Update: Kathmandu and Camp
Sean and Harold reach Camp
Diary by Terry Kell and
Kathmandu (Terry Kell)
We left Gorak Shep yesterday
and left Mount Everest far behind us. The helicopter was late arriving so we
played a game of Frisbee with the sherpas. We had a great time and we left
them the Frisbee. The helicopter was an old Russian warhorse and it flew us
back to Kathmandu on the most spectacular ride I have ever been on. We felt
like we were in an Indiana Jones movie as we descended and spiralled down the
mountainside with some of the world’s most stunning scenery flashing by the
Now we are back in the guest
house at Kathmandu where we first stayed and we are enjoying hot showers,
flush toilets and comfortable beds. We are still waiting for the hikers to
join us – Lisa, Yvan, Katie, Keith, Chris, Dave and Wayne – and when they get
here, on the weekend, we will have a celebratory party.
Our thoughts are with Sean
and Harold because we know the level of comfort they have on the mountain.
Camp One (Harold Mah)
Sean and I have climbed to
19,370 feet – Camp 1. We gained 1,720 feet in an 8 hour climb and we are
absolutely and utterly exhausted. When we arrived here we collapsed asleep in
our tent until we were woken by the sherpas with tea and cookies. And, the
most amazing thing! I had my tea while feeding cookie crumbs to a sparrow! I
have no idea what a sparrow is doing up here at almost 20,000 feet, but Mother
Nature has a way of reminding you about your precarious frailty.
Sean has found the altitude
has upset his taste buds and everything tastes very acidic, so he’s having
trouble enjoying his food. But, other than that, we’re both well.
Neither Sean nor I have ever
done anything before, as stupid or as dangerous as crossing the Khumbu Ice
Fall. It has so many challenges that it just beats the energy out of you. It’s
totally physically and mentally exhausting. You have to deal with the
altitude, the crevasses, the heat and dehydration, the cold and the wind.
You’re climbing, jumping, descending, scrambling, using every muscle in your
body and hanging on for grim death. It’s the wind that is so challenging. One
moment it’s calm and warm in the sun; the next a wind storm has picked up from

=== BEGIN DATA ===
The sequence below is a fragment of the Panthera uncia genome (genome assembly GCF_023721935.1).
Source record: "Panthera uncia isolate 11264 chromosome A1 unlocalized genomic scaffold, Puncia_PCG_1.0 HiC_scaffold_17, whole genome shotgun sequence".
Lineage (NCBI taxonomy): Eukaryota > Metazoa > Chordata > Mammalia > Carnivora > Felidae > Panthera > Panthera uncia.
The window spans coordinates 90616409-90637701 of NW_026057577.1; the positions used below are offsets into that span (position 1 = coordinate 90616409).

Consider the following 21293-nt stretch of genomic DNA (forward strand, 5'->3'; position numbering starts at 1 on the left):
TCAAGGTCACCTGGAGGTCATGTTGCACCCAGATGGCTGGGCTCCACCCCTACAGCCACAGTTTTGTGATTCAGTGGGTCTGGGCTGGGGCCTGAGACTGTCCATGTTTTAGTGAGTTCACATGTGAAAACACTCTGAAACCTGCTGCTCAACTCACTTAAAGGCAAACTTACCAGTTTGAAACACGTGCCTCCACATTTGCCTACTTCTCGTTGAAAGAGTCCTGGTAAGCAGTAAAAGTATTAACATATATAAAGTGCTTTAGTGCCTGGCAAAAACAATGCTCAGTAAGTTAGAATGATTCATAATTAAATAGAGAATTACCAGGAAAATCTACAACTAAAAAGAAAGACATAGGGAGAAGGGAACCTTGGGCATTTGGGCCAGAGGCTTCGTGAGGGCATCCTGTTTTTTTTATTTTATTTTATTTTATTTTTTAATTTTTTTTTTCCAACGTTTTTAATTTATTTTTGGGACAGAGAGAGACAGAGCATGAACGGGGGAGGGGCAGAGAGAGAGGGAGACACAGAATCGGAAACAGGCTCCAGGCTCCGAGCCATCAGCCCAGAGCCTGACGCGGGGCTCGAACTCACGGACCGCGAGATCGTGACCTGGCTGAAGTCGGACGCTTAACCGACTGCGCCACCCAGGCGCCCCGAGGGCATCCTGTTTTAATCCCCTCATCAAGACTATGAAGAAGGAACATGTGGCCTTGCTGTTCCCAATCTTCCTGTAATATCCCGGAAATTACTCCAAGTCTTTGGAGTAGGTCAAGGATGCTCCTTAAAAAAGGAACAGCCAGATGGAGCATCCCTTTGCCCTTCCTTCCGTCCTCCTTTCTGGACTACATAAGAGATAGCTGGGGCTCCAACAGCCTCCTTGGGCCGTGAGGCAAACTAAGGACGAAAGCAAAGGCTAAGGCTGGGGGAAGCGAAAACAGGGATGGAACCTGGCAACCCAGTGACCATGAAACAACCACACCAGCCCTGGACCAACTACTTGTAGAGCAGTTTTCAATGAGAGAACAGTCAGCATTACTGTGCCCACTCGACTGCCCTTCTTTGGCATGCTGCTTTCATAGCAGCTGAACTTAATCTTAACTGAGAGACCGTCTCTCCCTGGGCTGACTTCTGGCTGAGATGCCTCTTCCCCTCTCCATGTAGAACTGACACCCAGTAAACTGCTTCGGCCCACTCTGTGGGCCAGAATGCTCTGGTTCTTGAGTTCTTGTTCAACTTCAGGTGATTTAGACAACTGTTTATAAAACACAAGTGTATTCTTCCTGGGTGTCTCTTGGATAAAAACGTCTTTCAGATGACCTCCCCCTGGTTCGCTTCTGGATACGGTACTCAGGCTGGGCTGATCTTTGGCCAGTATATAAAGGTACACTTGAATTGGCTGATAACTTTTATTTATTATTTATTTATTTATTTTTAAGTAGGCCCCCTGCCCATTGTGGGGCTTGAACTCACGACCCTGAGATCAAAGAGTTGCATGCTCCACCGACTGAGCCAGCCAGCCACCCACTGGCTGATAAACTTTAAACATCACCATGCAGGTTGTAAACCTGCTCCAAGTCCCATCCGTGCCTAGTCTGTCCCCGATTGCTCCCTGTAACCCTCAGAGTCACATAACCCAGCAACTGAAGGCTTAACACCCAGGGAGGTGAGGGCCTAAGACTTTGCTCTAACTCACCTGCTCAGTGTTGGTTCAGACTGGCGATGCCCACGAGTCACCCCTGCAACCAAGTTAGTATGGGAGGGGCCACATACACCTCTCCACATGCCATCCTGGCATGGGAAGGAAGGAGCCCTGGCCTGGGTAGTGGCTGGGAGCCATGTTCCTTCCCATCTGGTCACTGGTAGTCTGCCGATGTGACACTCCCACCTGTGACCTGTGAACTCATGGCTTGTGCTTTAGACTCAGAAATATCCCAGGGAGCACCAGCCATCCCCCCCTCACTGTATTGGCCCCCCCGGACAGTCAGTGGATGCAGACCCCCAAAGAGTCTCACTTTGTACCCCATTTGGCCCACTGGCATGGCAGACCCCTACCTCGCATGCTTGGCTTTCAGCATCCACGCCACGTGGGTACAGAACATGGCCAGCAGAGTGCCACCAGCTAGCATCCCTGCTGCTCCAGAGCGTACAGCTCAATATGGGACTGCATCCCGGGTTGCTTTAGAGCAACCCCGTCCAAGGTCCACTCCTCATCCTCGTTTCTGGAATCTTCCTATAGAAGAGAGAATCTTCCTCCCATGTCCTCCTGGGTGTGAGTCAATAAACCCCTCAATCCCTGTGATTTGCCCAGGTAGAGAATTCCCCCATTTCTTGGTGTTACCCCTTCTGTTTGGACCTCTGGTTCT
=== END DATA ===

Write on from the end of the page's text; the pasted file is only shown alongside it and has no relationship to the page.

nowhere that threatens to throw you down the nearest crevasse.
The ladders across the Ice
Fall were not as intimidating as we feared. The longest was 5 aluminum ladders
roped together vertically and was a fairly safe climb. We passed huge ice
boulders that you think will roll over you at any moment but seem to stay
attached to the mountain.
The temperature has plummeted
from +27 degrees (it was extremely hot and sunny today) to 0 degrees in 2
hours and we have been sleeping in our down jackets, in our sleeping bags, in
our tents. The wind is so strong that it’s lifting the tent right now and it
seems like only our weight keeps it from flying away.
I have gained so much new
respect for the Sherpas today. They carry tons of gear up and down the
mountain and they were having races down the Ice Fall. They did not even wear
crampons; they just slid down the Ice Fall.
Camp 1 is quite different
from Base Camp. We are perched on beautiful blue ice with excellent views of
Mount Everest. Tomorrow, we’ll climb halfway to Camp 2. It should be a fairly
safe climb up the slopes of the mountain and will be nothing like as hostile
as the Khumbu Ice Fall. But then we go back to Base Camp, through the Ice
Terry & Harold
Terry Kell is returning to
Kathmandu, with most of the expedition party and they will return to Canada
within the next 7-10 days.
Harold Mah is staying at Base
Camp to support Sean Egan when he makes his summit attempt in May.
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